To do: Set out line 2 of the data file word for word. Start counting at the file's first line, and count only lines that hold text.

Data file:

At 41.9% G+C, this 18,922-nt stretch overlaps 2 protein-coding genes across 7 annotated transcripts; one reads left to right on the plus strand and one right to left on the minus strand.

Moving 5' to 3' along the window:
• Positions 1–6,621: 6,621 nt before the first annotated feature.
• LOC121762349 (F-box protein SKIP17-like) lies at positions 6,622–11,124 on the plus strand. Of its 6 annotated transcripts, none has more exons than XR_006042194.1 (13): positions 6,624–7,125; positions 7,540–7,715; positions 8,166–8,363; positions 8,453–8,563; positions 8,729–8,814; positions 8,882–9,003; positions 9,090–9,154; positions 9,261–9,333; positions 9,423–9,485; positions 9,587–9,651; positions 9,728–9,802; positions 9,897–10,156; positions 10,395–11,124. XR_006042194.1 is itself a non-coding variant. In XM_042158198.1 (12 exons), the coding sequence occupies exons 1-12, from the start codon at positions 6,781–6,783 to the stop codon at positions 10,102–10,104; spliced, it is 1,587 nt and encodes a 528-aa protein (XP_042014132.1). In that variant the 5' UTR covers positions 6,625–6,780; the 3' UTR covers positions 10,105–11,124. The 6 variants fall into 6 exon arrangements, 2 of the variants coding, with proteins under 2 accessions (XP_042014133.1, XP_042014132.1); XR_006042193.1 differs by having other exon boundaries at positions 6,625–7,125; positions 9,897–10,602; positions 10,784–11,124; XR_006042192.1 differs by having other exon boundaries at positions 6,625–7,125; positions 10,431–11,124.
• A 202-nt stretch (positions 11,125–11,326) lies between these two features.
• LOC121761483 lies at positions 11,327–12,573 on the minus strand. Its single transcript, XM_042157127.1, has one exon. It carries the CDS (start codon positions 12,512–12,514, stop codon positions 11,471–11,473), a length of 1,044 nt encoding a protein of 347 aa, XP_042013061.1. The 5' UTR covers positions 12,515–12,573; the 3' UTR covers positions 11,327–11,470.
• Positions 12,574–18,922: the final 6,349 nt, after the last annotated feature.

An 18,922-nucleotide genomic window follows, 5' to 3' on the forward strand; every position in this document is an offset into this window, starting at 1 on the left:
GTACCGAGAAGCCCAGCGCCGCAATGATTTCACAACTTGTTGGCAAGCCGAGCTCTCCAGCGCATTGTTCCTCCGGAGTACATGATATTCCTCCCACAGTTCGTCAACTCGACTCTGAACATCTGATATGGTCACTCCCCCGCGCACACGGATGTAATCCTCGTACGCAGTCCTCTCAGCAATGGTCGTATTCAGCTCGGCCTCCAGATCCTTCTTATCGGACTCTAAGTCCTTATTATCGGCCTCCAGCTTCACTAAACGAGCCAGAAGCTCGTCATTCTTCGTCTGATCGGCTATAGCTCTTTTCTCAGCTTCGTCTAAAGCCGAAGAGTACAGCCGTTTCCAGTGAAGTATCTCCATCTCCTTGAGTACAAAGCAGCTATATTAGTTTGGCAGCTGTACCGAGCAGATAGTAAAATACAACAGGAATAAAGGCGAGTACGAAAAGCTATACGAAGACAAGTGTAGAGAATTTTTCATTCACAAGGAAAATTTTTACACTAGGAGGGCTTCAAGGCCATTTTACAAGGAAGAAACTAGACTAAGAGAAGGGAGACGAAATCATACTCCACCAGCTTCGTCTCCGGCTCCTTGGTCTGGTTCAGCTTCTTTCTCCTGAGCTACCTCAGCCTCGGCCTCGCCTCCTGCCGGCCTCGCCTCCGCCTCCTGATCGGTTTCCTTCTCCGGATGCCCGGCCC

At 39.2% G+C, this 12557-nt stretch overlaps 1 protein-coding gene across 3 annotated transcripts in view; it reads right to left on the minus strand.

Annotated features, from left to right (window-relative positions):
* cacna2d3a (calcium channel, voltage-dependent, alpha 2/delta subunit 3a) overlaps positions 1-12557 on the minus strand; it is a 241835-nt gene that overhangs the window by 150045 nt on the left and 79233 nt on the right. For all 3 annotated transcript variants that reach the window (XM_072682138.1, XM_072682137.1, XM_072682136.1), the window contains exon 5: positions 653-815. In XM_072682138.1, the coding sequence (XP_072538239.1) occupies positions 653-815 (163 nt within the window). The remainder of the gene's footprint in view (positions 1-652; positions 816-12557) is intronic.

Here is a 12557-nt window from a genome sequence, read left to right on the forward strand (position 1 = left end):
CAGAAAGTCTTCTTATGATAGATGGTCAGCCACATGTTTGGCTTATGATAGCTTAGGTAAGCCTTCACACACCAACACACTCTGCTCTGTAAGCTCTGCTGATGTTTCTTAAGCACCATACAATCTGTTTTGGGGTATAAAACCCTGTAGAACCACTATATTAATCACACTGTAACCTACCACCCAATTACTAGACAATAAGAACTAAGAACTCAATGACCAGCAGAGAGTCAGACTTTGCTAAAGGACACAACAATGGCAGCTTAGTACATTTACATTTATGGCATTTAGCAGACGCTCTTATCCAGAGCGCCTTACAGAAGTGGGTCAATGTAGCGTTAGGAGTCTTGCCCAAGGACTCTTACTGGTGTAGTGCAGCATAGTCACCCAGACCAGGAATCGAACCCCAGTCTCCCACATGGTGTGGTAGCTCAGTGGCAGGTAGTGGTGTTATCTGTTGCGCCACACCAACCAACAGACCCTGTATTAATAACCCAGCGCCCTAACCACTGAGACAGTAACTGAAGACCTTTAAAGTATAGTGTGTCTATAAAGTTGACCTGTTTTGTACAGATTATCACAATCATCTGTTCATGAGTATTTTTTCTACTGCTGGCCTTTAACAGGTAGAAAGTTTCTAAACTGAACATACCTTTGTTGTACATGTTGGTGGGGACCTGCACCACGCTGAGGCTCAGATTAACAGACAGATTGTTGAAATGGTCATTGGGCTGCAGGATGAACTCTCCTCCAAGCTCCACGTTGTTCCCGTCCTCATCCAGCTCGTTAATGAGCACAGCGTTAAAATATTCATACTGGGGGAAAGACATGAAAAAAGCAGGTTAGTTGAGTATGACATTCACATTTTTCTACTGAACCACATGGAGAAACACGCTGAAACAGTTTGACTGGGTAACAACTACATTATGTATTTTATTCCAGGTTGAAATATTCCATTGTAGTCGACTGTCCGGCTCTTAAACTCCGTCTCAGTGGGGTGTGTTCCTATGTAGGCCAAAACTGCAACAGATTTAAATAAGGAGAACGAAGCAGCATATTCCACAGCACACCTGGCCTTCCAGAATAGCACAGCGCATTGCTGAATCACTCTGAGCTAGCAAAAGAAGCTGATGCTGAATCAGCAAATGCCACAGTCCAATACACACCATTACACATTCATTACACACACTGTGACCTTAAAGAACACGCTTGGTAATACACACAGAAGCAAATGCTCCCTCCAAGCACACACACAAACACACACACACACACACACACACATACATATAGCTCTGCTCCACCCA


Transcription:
Moving 5' to 3' along the window: